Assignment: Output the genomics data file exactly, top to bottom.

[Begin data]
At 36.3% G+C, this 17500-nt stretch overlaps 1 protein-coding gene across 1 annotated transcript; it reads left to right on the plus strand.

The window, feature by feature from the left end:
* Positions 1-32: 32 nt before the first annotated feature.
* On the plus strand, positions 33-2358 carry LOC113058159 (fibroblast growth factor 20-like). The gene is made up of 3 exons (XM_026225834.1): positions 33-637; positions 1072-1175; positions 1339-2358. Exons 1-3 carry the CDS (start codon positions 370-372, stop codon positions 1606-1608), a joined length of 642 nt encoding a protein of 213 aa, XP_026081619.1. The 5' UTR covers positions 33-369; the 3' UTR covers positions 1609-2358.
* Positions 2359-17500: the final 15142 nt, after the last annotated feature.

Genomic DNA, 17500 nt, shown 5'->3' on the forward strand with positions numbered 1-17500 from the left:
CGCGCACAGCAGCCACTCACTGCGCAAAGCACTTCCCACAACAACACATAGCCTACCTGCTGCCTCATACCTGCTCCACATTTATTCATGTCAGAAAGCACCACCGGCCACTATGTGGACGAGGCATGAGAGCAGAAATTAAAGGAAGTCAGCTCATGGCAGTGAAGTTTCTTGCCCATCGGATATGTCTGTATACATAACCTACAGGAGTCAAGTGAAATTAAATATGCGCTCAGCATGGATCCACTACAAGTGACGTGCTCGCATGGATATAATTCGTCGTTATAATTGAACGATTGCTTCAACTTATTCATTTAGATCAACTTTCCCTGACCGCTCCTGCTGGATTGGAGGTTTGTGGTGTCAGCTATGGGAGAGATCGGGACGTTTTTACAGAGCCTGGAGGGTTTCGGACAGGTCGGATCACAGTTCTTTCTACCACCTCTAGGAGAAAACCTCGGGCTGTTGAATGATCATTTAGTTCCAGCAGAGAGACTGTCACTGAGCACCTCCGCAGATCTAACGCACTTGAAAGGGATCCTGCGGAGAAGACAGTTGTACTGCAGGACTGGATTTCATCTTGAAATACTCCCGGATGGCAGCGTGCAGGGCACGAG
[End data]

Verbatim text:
At 36.3% G+C, this 17500-nt stretch overlaps 1 protein-coding gene across 1 annotated transcript; it reads left to right on the plus strand.

The window, feature by feature from the left end:
* Positions 1-32: 32 nt before the first annotated feature.
* On the plus strand, positions 33-2358 carry LOC113058159 (fibroblast growth factor 20-like). The gene is made up of 3 exons (XM_026225834.1): positions 33-637; positions 1072-1175; positions 1339-2358. Exons 1-3 carry the CDS (start codon positions 370-372, stop codon positions 1606-1608), a joined length of 642 nt encoding a protein of 213 aa, XP_026081619.1. The 5' UTR covers positions 33-369; the 3' UTR covers positions 1609-2358.
* Positions 2359-17500: the final 15142 nt, after the last annotated feature.

Genomic DNA, 17500 nt, shown 5'->3' on the forward strand with positions numbered 1-17500 from the left:
CGCGCACAGCAGCCACTCACTGCGCAAAGCACTTCCCACAACAACACATAGCCTACCTGCTGCCTCATACCTGCTCCACATTTATTCATGTCAGAAAGCACCACCGGCCACTATGTGGACGAGGCATGAGAGCAGAAATTAAAGGAAGTCAGCTCATGGCAGTGAAGTTTCTTGCCCATCGGATATGTCTGTATACATAACCTACAGGAGTCAAGTGAAATTAAATATGCGCTCAGCATGGATCCACTACAAGTGACGTGCTCGCATGGATATAATTCGTCGTTATAATTGAACGATTGCTTCAACTTATTCATTTAGATCAACTTTCCCTGACCGCTCCTGCTGGATTGGAGGTTTGTGGTGTCAGCTATGGGAGAGATCGGGACGTTTTTACAGAGCCTGGAGGGTTTCGGACAGGTCGGATCACAGTTCTTTCTACCACCTCTAGGAGAAAACCTCGGGCTGTTGAATGATCATTTAGTTCCAGCAGAGAGACTGTCACTGAGCACCTCCGCAGATCTAACGCACTTGAAAGGGATCCTGCGGAGAAGACAGTTGTACTGCAGGACTGGATTTCATCTTGAAATACTCCCGGATGGCAGCGTGCAGGGCACGAG